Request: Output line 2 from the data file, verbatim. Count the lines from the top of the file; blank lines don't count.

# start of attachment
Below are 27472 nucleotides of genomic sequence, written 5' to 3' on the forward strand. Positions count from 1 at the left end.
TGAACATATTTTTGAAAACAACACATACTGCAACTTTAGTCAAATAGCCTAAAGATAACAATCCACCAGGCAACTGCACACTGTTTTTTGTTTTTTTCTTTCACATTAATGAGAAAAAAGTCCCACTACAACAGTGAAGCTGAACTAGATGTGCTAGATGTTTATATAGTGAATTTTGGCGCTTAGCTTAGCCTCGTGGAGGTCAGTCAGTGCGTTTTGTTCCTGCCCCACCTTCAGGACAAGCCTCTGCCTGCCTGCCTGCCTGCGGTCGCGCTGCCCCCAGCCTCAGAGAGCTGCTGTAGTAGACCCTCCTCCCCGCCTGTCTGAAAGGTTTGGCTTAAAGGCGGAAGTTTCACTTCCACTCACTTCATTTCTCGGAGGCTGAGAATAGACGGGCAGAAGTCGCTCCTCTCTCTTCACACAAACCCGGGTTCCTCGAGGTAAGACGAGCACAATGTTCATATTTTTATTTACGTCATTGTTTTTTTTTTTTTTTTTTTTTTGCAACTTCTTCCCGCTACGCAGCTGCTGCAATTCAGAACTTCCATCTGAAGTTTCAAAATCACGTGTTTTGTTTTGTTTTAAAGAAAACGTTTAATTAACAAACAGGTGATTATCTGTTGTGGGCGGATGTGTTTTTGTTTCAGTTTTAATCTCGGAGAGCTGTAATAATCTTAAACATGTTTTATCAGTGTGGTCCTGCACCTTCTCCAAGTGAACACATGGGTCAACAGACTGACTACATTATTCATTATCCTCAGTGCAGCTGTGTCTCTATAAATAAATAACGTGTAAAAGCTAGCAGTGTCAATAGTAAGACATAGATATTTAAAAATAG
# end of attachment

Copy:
TGAACATATTTTTGAAAACAACACATACTGCAACTTTAGTCAAATAGCCTAAAGATAACAATCCACCAGGCAACTGCACACTGTTTTTTGTTTTTTTCTTTCACATTAATGAGAAAAAAGTCCCACTACAACAGTGAAGCTGAACTAGATGTGCTAGATGTTTATATAGTGAATTTTGGCGCTTAGCTTAGCCTCGTGGAGGTCAGTCAGTGCGTTTTGTTCCTGCCCCACCTTCAGGACAAGCCTCTGCCTGCCTGCCTGCCTGCGGTCGCGCTGCCCCCAGCCTCAGAGAGCTGCTGTAGTAGACCCTCCTCCCCGCCTGTCTGAAAGGTTTGGCTTAAAGGCGGAAGTTTCACTTCCACTCACTTCATTTCTCGGAGGCTGAGAATAGACGGGCAGAAGTCGCTCCTCTCTCTTCACACAAACCCGGGTTCCTCGAGGTAAGACGAGCACAATGTTCATATTTTTATTTACGTCATTGTTTTTTTTTTTTTTTTTTTTTTGCAACTTCTTCCCGCTACGCAGCTGCTGCAATTCAGAACTTCCATCTGAAGTTTCAAAATCACGTGTTTTGTTTTGTTTTAAAGAAAACGTTTAATTAACAAACAGGTGATTATCTGTTGTGGGCGGATGTGTTTTTGTTTCAGTTTTAATCTCGGAGAGCTGTAATAATCTTAAACATGTTTTATCAGTGTGGTCCTGCACCTTCTCCAAGTGAACACATGGGTCAACAGACTGACTACATTATTCATTATCCTCAGTGCAGCTGTGTCTCTATAAATAAATAACGTGTAAAAGCTAGCAGTGTCAATAGTAAGACATAGATATTTAAAAATAG